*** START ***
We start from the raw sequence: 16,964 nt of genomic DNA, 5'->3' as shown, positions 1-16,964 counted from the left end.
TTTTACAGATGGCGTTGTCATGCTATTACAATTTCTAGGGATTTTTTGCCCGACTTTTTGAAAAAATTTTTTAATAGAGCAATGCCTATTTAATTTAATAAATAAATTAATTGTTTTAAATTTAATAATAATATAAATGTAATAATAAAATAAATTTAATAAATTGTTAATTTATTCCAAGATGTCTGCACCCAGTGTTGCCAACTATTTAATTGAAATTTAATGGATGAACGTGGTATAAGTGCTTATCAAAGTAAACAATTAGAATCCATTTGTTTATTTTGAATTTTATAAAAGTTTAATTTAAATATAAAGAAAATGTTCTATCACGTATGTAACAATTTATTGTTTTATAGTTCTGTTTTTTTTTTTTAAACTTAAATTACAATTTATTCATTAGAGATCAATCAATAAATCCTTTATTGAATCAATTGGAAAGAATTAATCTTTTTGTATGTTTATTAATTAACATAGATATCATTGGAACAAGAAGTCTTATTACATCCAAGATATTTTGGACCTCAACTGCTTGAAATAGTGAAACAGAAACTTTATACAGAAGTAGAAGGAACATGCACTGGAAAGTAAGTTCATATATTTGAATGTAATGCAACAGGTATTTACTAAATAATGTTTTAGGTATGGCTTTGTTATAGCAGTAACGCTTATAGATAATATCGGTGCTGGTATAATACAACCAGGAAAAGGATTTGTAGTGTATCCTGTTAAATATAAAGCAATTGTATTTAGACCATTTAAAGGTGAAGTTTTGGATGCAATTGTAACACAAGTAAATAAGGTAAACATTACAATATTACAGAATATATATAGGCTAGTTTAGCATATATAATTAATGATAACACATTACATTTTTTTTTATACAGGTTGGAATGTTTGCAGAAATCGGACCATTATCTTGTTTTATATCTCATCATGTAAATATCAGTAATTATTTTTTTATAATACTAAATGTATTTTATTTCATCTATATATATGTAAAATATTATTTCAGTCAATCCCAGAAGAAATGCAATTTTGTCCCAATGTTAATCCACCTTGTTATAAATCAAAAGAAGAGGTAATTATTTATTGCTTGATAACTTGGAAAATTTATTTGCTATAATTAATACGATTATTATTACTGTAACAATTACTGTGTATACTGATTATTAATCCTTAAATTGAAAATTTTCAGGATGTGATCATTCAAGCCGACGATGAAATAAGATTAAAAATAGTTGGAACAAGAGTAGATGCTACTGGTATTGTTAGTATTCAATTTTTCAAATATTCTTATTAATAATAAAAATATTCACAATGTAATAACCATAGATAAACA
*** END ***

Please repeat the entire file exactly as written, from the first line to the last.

We start from the raw sequence: 16,964 nt of genomic DNA, 5'->3' as shown, positions 1-16,964 counted from the left end.
TTTTACAGATGGCGTTGTCATGCTATTACAATTTCTAGGGATTTTTTGCCCGACTTTTTGAAAAAATTTTTTAATAGAGCAATGCCTATTTAATTTAATAAATAAATTAATTGTTTTAAATTTAATAATAATATAAATGTAATAATAAAATAAATTTAATAAATTGTTAATTTATTCCAAGATGTCTGCACCCAGTGTTGCCAACTATTTAATTGAAATTTAATGGATGAACGTGGTATAAGTGCTTATCAAAGTAAACAATTAGAATCCATTTGTTTATTTTGAATTTTATAAAAGTTTAATTTAAATATAAAGAAAATGTTCTATCACGTATGTAACAATTTATTGTTTTATAGTTCTGTTTTTTTTTTTTAAACTTAAATTACAATTTATTCATTAGAGATCAATCAATAAATCCTTTATTGAATCAATTGGAAAGAATTAATCTTTTTGTATGTTTATTAATTAACATAGATATCATTGGAACAAGAAGTCTTATTACATCCAAGATATTTTGGACCTCAACTGCTTGAAATAGTGAAACAGAAACTTTATACAGAAGTAGAAGGAACATGCACTGGAAAGTAAGTTCATATATTTGAATGTAATGCAACAGGTATTTACTAAATAATGTTTTAGGTATGGCTTTGTTATAGCAGTAACGCTTATAGATAATATCGGTGCTGGTATAATACAACCAGGAAAAGGATTTGTAGTGTATCCTGTTAAATATAAAGCAATTGTATTTAGACCATTTAAAGGTGAAGTTTTGGATGCAATTGTAACACAAGTAAATAAGGTAAACATTACAATATTACAGAATATATATAGGCTAGTTTAGCATATATAATTAATGATAACACATTACATTTTTTTTTATACAGGTTGGAATGTTTGCAGAAATCGGACCATTATCTTGTTTTATATCTCATCATGTAAATATCAGTAATTATTTTTTTATAATACTAAATGTATTTTATTTCATCTATATATATGTAAAATATTATTTCAGTCAATCCCAGAAGAAATGCAATTTTGTCCCAATGTTAATCCACCTTGTTATAAATCAAAAGAAGAGGTAATTATTTATTGCTTGATAACTTGGAAAATTTATTTGCTATAATTAATACGATTATTATTACTGTAACAATTACTGTGTATACTGATTATTAATCCTTAAATTGAAAATTTTCAGGATGTGATCATTCAAGCCGACGATGAAATAAGATTAAAAATAGTTGGAACAAGAGTAGATGCTACTGGTATTGTTAGTATTCAATTTTTCAAATATTCTTATTAATAATAAAAATATTCACAATGTAATAACCATAGATAAACA